HMS “Victory” has played a noble part in the making of British naval history. To-
A LINE OF FAMOUS ADMIRALS, including Nelson, Hyde Parker, Kempenfelt, and Sir John Jervis (afterwards Lord St. Vincent), hoisted their flag in HMS Victory. The photograph shows the Victory before she was removed to dry dock in 1922; at various times before that date she had been in danger. Shortly after the end of the Napoleonic wars she was saved from the scrappers’ yard. Then Princess Victoria’s (afterwards Queen Victoria) personal interest in the Victory made the public realize that the ship was a national heritage. In 1908, after having been rammed by an obsolete warship, the Victory was saved from the shipbreakers by King Edward VII.
MOST of the world’s navies have contrived to retain some historic ship as an object of veneration and of inspiration to the younger generation. Of all these ships there is none to compare with Nelson’s flagship, Victory, which, restored with infinite care to her Trafalgar condition, now attracts thousands of British and foreign visitors to her berth in dock at Portsmouth Yard. Her pre-
The Victory inherited a name of magnificent tradition in the annals of the Royal Navy. The name was given to a royal ship in Tudor times, when England, by the spirit and gallantry of her seamen, was beginning to consolidate her sea-
The previous Victory, herself the finest ship of her day, had been lost with all hands. A disaster of this kind has generally debarred a name from being repeated. Happily, however, the authorities decided to override superstition and, when it was decided in 1759 to build a first-
The Victory was so big that, in the same way as several other unusually large ships, she was not built on an ordinary inclined slipway, but in dry dock at Chatham, directly under the eye of the Admiral Superintendent. This dock was roofed over for the purpose and the ship was laid down there in July, 1759.
THE QUARTER DECK OF HMS VICTORY as seen from the Master’s cabin. In a modern warship the Navigating Officer holds a position similar to that of a Master in Nelson’s day. The guns on the right of this picture are three long 12-
When she was new the Victory carried thirty 42-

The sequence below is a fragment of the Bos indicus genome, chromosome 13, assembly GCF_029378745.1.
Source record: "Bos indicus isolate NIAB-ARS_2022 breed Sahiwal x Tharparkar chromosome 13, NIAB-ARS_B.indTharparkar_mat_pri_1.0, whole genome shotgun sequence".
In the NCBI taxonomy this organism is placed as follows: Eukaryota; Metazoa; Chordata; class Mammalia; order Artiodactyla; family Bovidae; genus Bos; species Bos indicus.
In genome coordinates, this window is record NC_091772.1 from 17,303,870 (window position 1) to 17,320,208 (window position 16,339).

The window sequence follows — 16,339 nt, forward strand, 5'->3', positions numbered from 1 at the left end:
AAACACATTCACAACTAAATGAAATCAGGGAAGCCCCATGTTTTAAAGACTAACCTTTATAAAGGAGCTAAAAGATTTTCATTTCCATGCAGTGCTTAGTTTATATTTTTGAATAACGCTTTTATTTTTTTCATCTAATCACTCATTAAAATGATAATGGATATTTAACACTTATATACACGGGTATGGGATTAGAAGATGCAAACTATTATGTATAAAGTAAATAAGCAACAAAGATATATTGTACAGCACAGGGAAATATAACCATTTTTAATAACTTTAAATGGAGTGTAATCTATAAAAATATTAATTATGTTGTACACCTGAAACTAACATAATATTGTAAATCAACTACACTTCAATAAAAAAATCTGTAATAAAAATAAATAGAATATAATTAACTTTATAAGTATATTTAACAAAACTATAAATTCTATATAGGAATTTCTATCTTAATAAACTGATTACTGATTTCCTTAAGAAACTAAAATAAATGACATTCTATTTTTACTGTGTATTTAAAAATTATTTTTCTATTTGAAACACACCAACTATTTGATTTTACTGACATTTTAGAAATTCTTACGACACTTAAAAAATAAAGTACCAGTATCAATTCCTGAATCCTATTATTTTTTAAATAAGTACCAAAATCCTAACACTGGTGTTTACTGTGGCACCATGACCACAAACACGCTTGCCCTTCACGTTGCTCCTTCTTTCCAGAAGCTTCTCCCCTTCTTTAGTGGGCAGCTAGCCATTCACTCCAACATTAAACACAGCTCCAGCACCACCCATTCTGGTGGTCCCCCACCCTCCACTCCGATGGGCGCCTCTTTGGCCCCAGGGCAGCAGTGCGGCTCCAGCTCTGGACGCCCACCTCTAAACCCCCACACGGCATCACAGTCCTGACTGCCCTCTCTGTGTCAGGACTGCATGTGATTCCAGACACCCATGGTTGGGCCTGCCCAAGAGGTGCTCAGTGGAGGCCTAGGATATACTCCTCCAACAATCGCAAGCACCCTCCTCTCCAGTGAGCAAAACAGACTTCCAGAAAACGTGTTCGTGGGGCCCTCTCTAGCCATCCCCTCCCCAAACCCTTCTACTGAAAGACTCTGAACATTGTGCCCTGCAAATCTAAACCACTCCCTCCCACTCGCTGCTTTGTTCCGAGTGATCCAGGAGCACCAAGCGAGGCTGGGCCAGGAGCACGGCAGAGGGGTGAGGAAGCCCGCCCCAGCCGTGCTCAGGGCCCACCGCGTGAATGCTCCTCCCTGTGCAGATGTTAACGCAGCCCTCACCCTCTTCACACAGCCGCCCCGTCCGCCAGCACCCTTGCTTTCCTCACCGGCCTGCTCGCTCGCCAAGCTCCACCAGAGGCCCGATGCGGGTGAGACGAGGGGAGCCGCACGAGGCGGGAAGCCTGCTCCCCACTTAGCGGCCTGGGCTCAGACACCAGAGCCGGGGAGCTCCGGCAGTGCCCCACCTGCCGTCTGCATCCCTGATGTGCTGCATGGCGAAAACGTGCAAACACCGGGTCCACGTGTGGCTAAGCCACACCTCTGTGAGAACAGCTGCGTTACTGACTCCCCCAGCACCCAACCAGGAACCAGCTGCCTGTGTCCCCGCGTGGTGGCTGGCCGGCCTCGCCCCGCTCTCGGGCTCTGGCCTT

When the Victory was completed in the early summer of 1778, it was obvious that war with France was inevitable. She was sent round from Chatham to Portsmouth to hoist the flag of Admiral the Hon. Augustus Keppel, Commander-
The Victory underwent large repairs in 1789, but, apart from that, she was kept busy in the almost incessant fighting with France. In 1781, under Kempenfelt, she was in the partial engagement with De Guichen’s French fleet which succeeded in cutting off his convoy. But the Admiral soon afterwards transferred his flag to the Royal George and went down in her at Spithead, the Victory being close by at the time. Under Howe in 1782 she led the fleet which raised the siege of Gibraltar, and in the following year she was paid off.
The outbreak of the Revolutionary War in 1793 saw the Victory in the Mediterranean. She was first under Sir Hyde Parker and then under Lord Hood, taking part in the occupation of Toulon in collaboration with the French Royalists and in the subsequent abandon-
After many other minor actions, including Hotham’s fight off Cape Roux, she was chosen by Sir John Jervis as his flagship in 1795.
THE FIGUREHEAD on the bow of HMS Victory. This famous ship has undergone many repairs and changes, but her original dimensions were: 152¼ feet long on the keel, a beam of 52 feet, a depth of hold of 21 ft 6-
As flagship at the Battle of Cape St. Vincent her name became a household word all over England. Before the end of the year, however, she was relegated to the undignified job of prison hospital ship in the Medway, within sight of the dockyard at which she had been built. After a spell of this work, when she was undoubtedly showing the results of her hard service, she was again put into dockyard bands to undergo a refit that might be described as a reconstruction. The original stern, covered with open galleries, was replaced by a much simpler flush stern with glass windows. At the same time the elaborate figurehead with which she had been built was replaced with an unpretentious crowned shield containing the Royal Arms and supported by cupids.
This work prevented her from taking part in some of the hard-
When she was ready for sea again in 1803, in condition as good as new without having lost her remarkable sailing qualities, the Victory was chosen by Nelson to be his flagship on his appointment to be Commander-